Pienaar Hierdie is n vinnige opsoek-lys van name, wat ek opgestel het om jou te help om die betekenis van jou name op te volg: Die eerste gedeelte is mans-name en die tweede gedeelte is vroue-name! Daar is miljoene name, maar meeste verwerkinge kom van die basis-name wat ek hier saamgestel het. Ek het ook meer na die christelike en kulturele betekenis van name gekyk en nie op die mitologiese, ens.
In the following contribution Graham Wilson analyses this literary work and makes practical suggestions for the advanced foreign language classroom.
The plot develops chronologically, and thus there are no complicated literary flashbacks. English lends itself to identification by the pupils. As far as literary study is concerned, the novel introduces the pupils to concepts such as 'bildungsroman' or 'magical realism', enabling the pupils to discover these elements in other works from extensive reading opportunities.
The concept of multiculturalism as recommended in the Richtlinien in NRW for year 12 also makes the novel suitable. So far this ethnic group has been sadly neglected by schools in Germany. At the beginning of the novel, Antonio is almost seven years old and lives with his family in a small New Mexico town.
Antonio encounters much violence in his immediate surroundings. The first incident is when Antonio witnesses the death of Lupito, a soldier who has recently returned from the war, when he is shot after he killed the sheriff of the community.
This first instance and all the others make Antonio think hard about sin and death, and he begins to question how God can allow such things.
That autumn two things happen which are important for family life. The first is that Antonio begins school. The first day at school is Golden carp in bless me ultima saddening for Antonio as he is forced to speak English, a language which is foreign to him, which makes him an outcast along with the other children of Mexican American descent.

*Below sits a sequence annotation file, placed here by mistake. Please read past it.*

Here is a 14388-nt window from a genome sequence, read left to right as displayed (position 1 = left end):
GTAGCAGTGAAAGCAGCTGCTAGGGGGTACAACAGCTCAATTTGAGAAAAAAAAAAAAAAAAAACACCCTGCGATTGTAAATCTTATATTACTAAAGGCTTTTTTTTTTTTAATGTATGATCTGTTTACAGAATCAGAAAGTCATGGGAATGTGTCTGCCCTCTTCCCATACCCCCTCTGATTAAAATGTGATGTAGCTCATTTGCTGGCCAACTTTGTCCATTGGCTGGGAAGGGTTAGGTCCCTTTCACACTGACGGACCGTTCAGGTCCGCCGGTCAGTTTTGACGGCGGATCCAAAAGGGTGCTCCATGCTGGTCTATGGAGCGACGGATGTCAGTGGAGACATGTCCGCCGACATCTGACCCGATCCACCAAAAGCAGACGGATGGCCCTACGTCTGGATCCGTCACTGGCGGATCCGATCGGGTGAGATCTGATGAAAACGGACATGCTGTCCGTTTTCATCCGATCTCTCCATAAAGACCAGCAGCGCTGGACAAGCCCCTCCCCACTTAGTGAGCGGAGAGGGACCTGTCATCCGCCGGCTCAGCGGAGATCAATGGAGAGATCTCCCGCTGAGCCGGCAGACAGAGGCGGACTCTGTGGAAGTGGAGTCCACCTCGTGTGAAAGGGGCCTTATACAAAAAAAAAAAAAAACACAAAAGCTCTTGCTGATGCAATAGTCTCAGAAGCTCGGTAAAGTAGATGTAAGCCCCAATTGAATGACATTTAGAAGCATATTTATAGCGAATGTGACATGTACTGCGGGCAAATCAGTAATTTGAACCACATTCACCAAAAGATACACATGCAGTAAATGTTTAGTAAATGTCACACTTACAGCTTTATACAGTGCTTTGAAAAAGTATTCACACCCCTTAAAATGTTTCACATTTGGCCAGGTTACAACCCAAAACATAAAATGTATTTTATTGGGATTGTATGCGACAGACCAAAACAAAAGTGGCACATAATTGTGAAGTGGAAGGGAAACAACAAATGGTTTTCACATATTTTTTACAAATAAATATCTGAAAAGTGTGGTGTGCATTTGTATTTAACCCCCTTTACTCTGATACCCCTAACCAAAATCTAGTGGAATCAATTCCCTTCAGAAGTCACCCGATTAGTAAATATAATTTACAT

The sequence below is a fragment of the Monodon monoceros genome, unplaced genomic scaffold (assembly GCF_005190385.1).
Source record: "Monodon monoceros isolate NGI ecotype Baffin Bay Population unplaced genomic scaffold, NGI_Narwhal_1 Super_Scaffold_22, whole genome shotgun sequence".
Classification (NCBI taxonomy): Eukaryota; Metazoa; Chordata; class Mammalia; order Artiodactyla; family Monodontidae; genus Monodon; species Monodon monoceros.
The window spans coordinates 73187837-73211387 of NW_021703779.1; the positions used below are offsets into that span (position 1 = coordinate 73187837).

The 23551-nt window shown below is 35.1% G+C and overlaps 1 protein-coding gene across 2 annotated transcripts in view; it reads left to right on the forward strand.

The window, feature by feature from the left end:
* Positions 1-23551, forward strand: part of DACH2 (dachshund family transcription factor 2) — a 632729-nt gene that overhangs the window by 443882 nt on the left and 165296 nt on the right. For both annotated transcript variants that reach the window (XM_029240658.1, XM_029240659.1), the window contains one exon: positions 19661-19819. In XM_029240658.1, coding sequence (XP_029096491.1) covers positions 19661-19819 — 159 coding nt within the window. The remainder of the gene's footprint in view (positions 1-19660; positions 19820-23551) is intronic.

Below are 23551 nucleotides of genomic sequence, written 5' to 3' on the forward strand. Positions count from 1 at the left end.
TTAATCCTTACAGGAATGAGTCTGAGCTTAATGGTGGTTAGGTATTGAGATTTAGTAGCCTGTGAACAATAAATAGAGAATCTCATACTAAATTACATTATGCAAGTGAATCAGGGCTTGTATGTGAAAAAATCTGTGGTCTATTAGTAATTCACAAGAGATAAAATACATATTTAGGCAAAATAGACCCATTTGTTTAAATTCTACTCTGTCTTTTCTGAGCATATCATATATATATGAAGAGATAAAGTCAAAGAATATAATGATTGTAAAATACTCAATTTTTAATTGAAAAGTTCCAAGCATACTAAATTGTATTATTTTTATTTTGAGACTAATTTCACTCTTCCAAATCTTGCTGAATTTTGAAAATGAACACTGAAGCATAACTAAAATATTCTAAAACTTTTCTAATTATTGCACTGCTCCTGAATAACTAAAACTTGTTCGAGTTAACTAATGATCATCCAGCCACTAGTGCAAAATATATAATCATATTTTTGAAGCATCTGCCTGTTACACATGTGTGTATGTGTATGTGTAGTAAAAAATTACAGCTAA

Nevertheless, he soon shows himself to be a good pupil who learns fast; so much so, in fact, that he is later allowed to skip a year. The second event is the return of the brothers from the war. Although this should be a happy event, and does indeed give the parents joy, the brothers are visibly restless and traumatised by the war, and want to move away to the city to build lives of their own.
Before long, they all leave home after several conflicts within the family. Again, this is a problem which Antonio desperately tries to comprehend, but like so many moral questions, it is too much for a seven-year-old boy to understand. He is greatly impressed by this story, especially after the two of them see the carp, but he does not know how to reconcile this belief with the Catholic faith as he learns it in his pre-Communion classes.
His beliefs are further challenged when his uncle Lucas is cursed by the Trementino sisters. When Antonio finally takes the Communion, he expects a divine answer to all his questions and is utterly disappointed when the answer does not come. At the end of the novel, Antonio is followed by Tenorio, the father of the Trementino sisters, who have one by one died mysteriously.